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That's a tough call, really. Religions themselves are a form of philosophy, so the question is what exactly differentiates a religion from a more "mundane" philosophy?
Deities are not necessary for religion, and even if they were, Buddhism has room for them. The two things I consider to be universal amongst religions is some sense of faith based teachings and an explanation for the after life. And Buddhism both does and does not have those, it depends on the school of Buddhism being employed. Even amongst Zen Buddhists (which is just one branch of Mahayana Buddhism) there can be a sharp divide between the highly spiritual and arguably religious Zen practitioners and those who are more "practical" and arguably non-spiritual.
Due to the huge variety of practices within Buddhism and its intertwining with other religions in many parts of the world, I would say it can be practiced as a religion OR as a non-religious philosophy.
The comparisons are silly. Theism has long been the default state of most of the world, it is the majority stance in most nations, even in the modern world. Most theists take their theism extremely seriously, and the idea that someone could not believe in some kind of God is a bit of a culture shock for so many.
Things like skiing and golf just don't have the kind of global thrall and personal importance that theism implies.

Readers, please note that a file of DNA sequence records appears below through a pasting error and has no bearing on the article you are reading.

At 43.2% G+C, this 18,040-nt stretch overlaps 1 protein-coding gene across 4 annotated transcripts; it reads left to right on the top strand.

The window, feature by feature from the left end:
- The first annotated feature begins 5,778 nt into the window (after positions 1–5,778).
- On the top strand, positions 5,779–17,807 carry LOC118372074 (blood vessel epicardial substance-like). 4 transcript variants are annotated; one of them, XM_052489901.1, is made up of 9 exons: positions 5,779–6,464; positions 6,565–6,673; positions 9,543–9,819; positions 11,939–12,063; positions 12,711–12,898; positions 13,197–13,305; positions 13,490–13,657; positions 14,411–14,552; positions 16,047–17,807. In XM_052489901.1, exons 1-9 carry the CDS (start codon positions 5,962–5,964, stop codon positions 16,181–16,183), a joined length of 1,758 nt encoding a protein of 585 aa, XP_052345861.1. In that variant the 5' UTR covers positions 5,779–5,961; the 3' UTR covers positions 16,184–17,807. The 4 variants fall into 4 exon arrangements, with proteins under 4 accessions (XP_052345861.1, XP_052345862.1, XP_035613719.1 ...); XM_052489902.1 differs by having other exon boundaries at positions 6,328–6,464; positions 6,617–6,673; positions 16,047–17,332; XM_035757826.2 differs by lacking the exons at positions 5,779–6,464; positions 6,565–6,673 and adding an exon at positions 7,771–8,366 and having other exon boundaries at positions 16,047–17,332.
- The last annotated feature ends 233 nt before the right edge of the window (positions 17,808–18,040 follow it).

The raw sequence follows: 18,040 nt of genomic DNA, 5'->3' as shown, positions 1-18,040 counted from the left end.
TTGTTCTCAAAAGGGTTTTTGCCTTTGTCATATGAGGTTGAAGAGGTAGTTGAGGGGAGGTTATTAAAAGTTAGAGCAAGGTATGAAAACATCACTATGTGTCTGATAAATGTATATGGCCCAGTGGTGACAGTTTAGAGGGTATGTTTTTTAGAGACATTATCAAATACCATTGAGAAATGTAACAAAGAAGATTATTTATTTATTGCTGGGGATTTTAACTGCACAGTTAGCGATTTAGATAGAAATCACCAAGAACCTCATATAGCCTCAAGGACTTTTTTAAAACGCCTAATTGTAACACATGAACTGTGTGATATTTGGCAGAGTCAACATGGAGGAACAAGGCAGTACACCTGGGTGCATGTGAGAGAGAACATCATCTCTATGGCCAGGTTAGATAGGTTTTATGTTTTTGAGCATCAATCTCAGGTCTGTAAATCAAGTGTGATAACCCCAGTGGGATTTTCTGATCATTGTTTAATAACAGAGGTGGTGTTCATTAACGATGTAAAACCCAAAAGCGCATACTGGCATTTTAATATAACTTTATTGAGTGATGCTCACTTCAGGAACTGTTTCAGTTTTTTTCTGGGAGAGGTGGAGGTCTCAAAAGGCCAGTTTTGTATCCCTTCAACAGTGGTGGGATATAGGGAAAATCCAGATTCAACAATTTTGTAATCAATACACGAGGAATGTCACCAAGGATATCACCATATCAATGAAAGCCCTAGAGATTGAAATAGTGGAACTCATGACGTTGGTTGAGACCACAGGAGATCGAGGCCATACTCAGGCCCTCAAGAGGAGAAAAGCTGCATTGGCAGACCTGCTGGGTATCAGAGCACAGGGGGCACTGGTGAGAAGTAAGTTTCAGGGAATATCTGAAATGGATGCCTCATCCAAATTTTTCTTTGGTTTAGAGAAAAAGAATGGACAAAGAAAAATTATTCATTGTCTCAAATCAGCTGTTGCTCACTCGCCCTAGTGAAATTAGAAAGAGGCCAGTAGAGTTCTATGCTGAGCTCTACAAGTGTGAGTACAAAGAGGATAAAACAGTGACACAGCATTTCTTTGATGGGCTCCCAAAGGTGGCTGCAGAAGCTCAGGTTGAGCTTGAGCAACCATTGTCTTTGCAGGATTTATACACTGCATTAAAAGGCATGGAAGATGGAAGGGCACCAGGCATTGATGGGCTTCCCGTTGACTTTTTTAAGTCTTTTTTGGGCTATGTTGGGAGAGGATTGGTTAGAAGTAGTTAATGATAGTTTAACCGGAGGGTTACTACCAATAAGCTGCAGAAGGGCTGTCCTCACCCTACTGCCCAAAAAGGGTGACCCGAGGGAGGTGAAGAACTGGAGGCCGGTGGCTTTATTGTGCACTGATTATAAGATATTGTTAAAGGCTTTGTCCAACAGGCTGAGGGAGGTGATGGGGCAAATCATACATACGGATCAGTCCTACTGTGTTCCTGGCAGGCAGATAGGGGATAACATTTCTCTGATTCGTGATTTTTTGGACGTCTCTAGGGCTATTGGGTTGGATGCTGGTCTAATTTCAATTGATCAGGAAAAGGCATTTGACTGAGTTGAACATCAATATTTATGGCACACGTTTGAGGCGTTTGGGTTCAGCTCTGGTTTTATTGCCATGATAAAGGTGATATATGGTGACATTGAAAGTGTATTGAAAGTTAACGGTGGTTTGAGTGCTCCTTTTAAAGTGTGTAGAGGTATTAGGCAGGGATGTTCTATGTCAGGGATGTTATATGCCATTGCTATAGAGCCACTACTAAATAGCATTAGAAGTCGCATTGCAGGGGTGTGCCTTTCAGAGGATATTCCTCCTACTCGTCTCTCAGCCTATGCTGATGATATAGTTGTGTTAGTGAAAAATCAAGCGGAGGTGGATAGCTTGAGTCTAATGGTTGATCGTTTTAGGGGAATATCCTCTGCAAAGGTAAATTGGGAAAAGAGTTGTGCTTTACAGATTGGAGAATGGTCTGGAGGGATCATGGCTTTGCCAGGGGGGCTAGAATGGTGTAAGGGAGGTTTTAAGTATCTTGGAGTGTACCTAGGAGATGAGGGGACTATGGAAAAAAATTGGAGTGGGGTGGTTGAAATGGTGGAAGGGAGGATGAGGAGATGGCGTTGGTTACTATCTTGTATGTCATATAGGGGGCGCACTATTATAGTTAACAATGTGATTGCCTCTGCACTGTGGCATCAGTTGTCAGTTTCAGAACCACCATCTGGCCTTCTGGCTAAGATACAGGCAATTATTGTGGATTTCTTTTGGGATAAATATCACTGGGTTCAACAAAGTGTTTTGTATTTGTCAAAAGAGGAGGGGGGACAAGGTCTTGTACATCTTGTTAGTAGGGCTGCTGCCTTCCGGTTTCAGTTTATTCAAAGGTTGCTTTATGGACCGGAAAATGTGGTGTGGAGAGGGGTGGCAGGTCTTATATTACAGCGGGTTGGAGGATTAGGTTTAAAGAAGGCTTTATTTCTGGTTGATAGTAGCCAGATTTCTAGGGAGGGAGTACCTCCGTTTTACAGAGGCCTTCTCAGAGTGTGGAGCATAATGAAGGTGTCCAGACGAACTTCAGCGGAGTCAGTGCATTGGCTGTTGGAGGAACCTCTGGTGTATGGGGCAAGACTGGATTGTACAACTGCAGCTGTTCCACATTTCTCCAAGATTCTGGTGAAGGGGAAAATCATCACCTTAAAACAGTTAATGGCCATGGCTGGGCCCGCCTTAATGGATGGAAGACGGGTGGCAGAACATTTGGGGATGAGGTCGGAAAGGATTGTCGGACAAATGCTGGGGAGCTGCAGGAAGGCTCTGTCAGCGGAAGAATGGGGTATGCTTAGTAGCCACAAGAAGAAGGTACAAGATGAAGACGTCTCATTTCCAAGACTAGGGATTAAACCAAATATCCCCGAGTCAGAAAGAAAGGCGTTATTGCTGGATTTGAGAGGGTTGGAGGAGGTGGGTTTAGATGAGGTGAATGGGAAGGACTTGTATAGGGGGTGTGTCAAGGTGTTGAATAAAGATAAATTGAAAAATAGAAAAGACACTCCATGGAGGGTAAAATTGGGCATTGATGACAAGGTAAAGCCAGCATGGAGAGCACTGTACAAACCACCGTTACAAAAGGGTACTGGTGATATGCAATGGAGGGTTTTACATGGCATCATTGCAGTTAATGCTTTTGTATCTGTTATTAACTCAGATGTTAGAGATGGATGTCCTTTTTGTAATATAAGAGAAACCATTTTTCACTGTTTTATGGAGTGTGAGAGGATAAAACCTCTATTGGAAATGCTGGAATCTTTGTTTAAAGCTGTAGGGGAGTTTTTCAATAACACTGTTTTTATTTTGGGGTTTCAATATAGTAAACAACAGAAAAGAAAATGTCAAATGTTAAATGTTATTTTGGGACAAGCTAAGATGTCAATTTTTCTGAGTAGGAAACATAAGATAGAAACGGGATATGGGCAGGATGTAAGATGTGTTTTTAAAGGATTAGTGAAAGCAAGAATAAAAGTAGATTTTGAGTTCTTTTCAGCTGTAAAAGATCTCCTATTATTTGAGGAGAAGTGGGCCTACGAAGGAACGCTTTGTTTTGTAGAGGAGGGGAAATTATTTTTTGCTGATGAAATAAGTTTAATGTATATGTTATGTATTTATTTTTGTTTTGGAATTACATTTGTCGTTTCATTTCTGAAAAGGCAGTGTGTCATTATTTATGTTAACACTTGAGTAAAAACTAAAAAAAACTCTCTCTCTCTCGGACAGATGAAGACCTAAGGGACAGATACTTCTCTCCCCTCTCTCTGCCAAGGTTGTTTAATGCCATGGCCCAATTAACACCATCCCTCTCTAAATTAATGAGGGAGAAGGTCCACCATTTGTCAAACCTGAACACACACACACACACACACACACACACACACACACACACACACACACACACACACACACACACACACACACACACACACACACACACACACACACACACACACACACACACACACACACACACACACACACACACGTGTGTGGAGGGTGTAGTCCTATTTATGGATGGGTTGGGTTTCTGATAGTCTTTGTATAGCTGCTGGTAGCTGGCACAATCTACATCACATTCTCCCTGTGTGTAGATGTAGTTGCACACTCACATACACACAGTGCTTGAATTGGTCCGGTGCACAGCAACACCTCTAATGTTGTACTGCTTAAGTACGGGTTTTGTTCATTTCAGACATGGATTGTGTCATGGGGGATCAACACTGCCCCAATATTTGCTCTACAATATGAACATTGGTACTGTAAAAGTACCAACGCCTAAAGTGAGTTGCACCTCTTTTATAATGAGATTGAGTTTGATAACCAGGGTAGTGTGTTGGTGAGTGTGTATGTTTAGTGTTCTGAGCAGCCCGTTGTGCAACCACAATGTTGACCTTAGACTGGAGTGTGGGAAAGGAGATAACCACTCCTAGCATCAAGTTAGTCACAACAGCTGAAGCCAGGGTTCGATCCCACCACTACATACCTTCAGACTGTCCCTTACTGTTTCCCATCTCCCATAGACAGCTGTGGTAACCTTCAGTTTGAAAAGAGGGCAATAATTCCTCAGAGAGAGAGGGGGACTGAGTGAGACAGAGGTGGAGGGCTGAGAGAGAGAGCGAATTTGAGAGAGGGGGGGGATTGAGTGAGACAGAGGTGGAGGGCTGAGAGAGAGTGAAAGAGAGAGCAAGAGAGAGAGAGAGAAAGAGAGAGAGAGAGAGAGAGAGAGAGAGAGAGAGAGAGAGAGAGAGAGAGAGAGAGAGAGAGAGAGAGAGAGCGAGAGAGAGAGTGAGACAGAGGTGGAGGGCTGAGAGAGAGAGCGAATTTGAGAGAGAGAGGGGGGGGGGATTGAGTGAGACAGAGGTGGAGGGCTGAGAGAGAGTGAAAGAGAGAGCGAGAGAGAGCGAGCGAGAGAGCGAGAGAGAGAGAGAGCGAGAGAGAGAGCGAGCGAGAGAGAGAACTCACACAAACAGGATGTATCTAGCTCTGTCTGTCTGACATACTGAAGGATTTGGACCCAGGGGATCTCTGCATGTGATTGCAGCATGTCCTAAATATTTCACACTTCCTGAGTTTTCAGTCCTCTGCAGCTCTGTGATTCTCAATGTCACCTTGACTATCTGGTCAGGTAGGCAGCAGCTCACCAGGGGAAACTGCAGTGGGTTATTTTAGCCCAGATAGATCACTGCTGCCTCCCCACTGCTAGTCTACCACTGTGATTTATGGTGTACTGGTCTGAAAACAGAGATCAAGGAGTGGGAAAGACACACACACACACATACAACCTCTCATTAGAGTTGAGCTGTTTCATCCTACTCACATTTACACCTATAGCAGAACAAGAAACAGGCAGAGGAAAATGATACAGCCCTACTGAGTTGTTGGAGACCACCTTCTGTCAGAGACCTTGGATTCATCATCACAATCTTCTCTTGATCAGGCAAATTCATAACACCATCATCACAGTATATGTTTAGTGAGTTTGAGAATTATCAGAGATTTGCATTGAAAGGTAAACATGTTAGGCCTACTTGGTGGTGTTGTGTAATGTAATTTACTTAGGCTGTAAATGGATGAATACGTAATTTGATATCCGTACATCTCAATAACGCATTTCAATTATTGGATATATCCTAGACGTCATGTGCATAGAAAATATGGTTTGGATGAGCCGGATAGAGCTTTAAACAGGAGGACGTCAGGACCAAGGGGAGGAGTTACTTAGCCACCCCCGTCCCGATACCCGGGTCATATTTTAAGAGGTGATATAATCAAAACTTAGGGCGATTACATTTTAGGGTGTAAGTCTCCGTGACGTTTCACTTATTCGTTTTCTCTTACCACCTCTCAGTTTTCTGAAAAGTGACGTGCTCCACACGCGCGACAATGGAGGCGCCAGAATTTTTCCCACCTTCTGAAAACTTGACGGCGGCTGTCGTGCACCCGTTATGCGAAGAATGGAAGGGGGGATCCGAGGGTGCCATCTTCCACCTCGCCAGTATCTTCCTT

Plus, "atheist" is a very old word that was initially used as an insult by theists. As time went on, it earned its place as a legitimate philosophical doctrine.
Suicide is very selfish, perhaps one of the most egocentric thing someone could do.
It is one of the most personal decisions one can make, but that is not synonymous with egocentrism. It ultimately depends on why they are doing it. Many feel they are not worthy of being in this world, and that is hardly egocentric, if anything, its the opposite.
Because there are people all around them that love them and want what's best for them.
This is not always true.
And if you truly want what's best for them, maybe you should consider that suicide would really be that. Some people may experience their hopelessness indefinitely. They may genuinely have no interest in living anymore. If this is the case, is it not SELFISH to want them to stay alive, to suffer indefinitely and not exercise their ultimate freedom of choice just so YOU don't have to deal with pain of them dying. I'm sorry, but in those cases, THAT is the selfish attitude.
Besides, EVERYONE you know will die at some point anyway. Whether it is by their own hand or not doesn't make much practical difference.
A permanent answer to a temporary problem,
And if the problem is not temporary?
Buddhism does not require deities, but they are compatible within it. Often, Buddhism will morph with local religions and incorporate their pantheons. Thus, while Buddhism is formally atheistic, in many parts of the world it is practiced in an essentially polytheistic or sometimes even monotheistic fashion.
What makes you think the Big Bang Theory posits that the Big Bang came from nothing? This has rarely if ever been suggested by the cosmologists supporting the Big Bang. The only people who seem to believe this notion of the Big Bang are those who don't believe in it.
I don't hate, generally. That said, many GOP pundits, politicians and followers exhibit some variety of: heartless, scientifically-ignorant, self-important, fear and hate mongering, insulting, topic avoiding, lower-class detesting bullies.
And I don't like those types of people very much.